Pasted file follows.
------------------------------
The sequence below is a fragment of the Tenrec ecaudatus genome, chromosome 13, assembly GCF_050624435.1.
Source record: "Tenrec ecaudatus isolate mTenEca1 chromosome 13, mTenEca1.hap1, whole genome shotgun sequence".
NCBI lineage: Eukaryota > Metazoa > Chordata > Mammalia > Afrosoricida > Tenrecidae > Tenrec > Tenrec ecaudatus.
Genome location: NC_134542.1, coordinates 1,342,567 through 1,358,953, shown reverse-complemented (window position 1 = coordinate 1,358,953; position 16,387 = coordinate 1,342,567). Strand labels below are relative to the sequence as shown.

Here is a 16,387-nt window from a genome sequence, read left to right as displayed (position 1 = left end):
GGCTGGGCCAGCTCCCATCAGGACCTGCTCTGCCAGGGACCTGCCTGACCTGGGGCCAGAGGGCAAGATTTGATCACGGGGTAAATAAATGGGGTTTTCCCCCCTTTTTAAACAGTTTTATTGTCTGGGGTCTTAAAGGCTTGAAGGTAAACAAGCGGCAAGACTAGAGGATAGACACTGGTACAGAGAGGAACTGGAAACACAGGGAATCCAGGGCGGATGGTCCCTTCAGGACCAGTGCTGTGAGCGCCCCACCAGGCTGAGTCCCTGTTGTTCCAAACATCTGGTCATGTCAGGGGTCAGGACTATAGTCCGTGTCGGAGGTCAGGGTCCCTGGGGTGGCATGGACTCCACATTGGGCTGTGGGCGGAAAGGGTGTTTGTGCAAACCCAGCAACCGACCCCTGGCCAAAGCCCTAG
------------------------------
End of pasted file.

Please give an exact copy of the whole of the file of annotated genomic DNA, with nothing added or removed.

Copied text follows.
The sequence below is a fragment of the Tenrec ecaudatus genome, chromosome 13, assembly GCF_050624435.1.
Source record: "Tenrec ecaudatus isolate mTenEca1 chromosome 13, mTenEca1.hap1, whole genome shotgun sequence".
NCBI lineage: Eukaryota > Metazoa > Chordata > Mammalia > Afrosoricida > Tenrecidae > Tenrec > Tenrec ecaudatus.
Genome location: NC_134542.1, coordinates 1,342,567 through 1,358,953, shown reverse-complemented (window position 1 = coordinate 1,358,953; position 16,387 = coordinate 1,342,567). Strand labels below are relative to the sequence as shown.

Here is a 16,387-nt window from a genome sequence, read left to right as displayed (position 1 = left end):
GGCTGGGCCAGCTCCCATCAGGACCTGCTCTGCCAGGGACCTGCCTGACCTGGGGCCAGAGGGCAAGATTTGATCACGGGGTAAATAAATGGGGTTTTCCCCCCTTTTTAAACAGTTTTATTGTCTGGGGTCTTAAAGGCTTGAAGGTAAACAAGCGGCAAGACTAGAGGATAGACACTGGTACAGAGAGGAACTGGAAACACAGGGAATCCAGGGCGGATGGTCCCTTCAGGACCAGTGCTGTGAGCGCCCCACCAGGCTGAGTCCCTGTTGTTCCAAACATCTGGTCATGTCAGGGGTCAGGACTATAGTCCGTGTCGGAGGTCAGGGTCCCTGGGGTGGCATGGACTCCACATTGGGCTGTGGGCGGAAAGGGTGTTTGTGCAAACCCAGCAACCGACCCCTGGCCAAAGCCCTAG